Ancient Civilizations: The Roman Way of Life

Contributor: Suzanne Riordan. Lesson ID: 13089

Cheering as the army marches home after a great victory, enjoying the baths, watching a chariot race or gladiator contest, then reclining at a sumptuous feast - a day in the life of an ancient Roman!

categories

World

subject
History
learning style
Auditory, Kinesthetic, Visual
personality style
Lion, Otter
Grade Level
Middle School (6-8)
Lesson Type
Dig Deeper

Lesson Plan - Get It!

Audio:

A chariot race was an exciting event for the ancient Romans. Watch this video clip from the movie Ben Hur to get a taste of the excitement!

Ben Hur 1959 Chariot race from X Time Goes By:

Life in the ancient Roman empire was full of luxury, ease, and entertainment for the ruling class but filled with hard work and danger for the rest of the people.

In the first Related Lesson of our Ancient Civilizations: Rome series, found in the right-hand sidebar, we talked about how Rome built an empire. In the second lesson, we dealt with how they ruled it.

In this third lesson, you'll learn more details about the daily life of the Romans. What did they eat? What did they wear? How did they spend their time?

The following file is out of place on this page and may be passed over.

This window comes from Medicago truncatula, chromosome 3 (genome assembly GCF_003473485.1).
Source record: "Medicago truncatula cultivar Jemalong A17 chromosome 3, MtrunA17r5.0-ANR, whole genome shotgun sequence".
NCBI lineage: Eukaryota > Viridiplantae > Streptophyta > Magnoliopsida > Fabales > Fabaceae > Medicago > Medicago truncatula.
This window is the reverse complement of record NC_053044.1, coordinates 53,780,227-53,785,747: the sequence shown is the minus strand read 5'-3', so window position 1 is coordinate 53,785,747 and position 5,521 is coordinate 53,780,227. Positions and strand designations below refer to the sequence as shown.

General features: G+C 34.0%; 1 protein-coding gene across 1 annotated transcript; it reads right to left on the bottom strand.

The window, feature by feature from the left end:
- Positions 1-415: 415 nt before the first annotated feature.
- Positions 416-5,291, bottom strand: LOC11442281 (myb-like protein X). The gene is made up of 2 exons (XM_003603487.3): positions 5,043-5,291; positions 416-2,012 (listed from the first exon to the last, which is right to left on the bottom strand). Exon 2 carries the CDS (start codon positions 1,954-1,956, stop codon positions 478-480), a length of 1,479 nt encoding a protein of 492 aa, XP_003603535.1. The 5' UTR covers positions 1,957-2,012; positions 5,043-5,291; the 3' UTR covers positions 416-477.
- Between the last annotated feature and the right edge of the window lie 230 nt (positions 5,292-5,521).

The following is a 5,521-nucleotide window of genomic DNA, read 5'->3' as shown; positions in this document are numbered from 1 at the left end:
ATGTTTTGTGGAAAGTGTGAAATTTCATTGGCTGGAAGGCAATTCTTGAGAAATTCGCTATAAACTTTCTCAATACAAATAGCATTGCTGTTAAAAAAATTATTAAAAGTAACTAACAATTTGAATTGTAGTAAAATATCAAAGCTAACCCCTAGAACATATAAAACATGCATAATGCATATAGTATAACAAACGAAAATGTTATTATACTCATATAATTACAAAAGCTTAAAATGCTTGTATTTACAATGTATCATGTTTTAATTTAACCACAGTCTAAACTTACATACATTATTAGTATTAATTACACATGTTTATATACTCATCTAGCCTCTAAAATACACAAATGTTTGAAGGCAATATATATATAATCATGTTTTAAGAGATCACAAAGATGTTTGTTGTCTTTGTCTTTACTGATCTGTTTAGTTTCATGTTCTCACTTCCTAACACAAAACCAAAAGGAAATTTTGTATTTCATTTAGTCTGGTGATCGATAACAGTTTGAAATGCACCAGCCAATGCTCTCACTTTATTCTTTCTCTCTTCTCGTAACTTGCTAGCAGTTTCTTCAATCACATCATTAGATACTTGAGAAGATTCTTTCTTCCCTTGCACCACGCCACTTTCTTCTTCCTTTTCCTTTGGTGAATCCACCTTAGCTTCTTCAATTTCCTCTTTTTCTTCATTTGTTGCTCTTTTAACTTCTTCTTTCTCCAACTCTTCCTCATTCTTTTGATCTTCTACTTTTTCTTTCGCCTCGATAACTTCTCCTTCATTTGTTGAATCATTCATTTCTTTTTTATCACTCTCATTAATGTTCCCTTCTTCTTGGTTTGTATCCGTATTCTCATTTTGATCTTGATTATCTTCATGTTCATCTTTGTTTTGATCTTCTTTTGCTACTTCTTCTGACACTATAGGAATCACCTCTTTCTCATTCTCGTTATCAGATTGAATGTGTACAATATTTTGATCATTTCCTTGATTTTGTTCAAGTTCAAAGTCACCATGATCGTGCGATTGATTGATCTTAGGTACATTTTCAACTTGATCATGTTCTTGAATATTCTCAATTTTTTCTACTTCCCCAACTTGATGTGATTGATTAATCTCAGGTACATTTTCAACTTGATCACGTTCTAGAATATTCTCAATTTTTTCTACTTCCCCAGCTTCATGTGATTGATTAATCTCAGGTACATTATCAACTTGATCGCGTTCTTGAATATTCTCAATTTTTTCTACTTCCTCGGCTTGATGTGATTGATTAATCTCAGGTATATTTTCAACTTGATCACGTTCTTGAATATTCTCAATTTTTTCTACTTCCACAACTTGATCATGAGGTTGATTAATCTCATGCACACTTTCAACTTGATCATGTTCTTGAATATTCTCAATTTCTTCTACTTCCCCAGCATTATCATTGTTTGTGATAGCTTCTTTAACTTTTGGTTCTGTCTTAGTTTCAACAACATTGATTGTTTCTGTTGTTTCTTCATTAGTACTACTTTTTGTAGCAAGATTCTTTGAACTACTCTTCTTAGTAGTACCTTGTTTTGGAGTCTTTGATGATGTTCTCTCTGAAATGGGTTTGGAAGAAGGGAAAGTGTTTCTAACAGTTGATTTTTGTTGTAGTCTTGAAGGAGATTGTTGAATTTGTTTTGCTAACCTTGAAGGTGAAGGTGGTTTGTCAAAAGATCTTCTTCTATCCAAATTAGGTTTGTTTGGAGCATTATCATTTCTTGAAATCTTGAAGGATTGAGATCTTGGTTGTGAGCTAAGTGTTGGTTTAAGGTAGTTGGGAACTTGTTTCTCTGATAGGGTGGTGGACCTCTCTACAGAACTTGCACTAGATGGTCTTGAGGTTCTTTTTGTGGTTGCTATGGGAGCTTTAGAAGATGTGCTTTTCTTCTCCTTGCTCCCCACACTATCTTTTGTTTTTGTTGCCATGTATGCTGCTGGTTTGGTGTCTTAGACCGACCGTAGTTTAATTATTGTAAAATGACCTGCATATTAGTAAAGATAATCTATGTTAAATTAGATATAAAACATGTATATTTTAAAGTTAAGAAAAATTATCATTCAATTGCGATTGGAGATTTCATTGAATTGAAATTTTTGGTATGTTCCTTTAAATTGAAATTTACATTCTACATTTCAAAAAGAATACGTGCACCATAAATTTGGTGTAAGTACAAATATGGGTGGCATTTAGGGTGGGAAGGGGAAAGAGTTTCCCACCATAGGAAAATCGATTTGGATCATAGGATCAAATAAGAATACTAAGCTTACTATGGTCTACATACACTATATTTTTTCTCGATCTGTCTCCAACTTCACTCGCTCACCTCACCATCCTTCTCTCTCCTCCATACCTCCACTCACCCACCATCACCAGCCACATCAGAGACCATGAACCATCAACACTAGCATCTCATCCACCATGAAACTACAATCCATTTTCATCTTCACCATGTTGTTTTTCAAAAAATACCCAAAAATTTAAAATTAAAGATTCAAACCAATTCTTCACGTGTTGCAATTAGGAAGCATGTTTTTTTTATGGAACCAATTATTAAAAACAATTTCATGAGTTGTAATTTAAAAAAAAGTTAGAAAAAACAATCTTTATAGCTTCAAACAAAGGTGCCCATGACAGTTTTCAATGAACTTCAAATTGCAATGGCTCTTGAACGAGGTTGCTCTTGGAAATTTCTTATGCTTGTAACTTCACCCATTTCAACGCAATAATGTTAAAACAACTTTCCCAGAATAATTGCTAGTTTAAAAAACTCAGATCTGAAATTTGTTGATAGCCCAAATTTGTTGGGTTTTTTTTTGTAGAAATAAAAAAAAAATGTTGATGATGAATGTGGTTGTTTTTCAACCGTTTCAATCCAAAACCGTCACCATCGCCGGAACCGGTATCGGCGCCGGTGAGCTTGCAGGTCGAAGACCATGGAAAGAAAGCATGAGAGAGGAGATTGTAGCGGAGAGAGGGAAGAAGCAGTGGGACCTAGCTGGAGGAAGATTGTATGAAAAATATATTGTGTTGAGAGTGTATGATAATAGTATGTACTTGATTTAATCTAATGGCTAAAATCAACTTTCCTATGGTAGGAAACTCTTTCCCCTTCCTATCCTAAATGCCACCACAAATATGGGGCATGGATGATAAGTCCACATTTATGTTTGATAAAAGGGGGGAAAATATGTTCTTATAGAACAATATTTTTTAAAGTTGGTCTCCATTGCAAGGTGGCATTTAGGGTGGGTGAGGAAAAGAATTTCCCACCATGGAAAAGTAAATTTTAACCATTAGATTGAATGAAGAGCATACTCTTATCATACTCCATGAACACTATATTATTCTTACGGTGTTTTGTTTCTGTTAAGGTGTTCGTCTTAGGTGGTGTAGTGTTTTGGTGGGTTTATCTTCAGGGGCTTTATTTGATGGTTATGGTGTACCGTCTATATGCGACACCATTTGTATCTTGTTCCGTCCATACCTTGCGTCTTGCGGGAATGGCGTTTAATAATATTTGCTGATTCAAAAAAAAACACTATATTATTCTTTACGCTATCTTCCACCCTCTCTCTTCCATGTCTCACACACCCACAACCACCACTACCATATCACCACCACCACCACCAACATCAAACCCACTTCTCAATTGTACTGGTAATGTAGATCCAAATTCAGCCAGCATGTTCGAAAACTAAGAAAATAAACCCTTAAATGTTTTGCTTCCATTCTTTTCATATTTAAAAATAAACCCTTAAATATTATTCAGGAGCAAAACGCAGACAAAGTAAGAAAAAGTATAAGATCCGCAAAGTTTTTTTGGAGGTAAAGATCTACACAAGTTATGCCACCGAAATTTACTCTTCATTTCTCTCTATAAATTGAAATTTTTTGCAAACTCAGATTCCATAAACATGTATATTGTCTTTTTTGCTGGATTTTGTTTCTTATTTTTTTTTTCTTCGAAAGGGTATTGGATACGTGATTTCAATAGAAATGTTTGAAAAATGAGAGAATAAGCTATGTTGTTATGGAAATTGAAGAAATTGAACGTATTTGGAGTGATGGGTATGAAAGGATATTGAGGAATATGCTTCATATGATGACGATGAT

Social Classes

As in most ancient civilizations, a person's daily life in Rome depended on their position in society. Click on the orange circles next to each position in the social pyramid to learn more information.

Rome was also patriarchal, meaning that it was ruled by men. Only a man could hold a public office, such as senator. Fathers were supposed to have absolute authority over their families, though many women helped make decisions about running the household and raising the children.

Print The Roman Way of Life by Social Class found under Downloadable Resources in the right-hand sidebar. As you read about daily life in Ancient Rome, complete the chart noting the differences for each social class. 

  • Do you think there are similiar social classes today where you live?

Clothing and Jewelry

The clothes that a Roman wore reflected his or her social standing. Only patrician men wore togas, the large pieces of cloth draped over the shoulder for which Romans are famous. The color of a man's toga depended on his office. For example, only the emperor could wear a purple toga, and only senators could wear togas with a broad stripe on the edge. Women of all classes wore a long tunic (like a dress), while patrician women wore a little fancier dress called a stola. Children wore shorter tunics than men or women, and everyone wore leather sandals.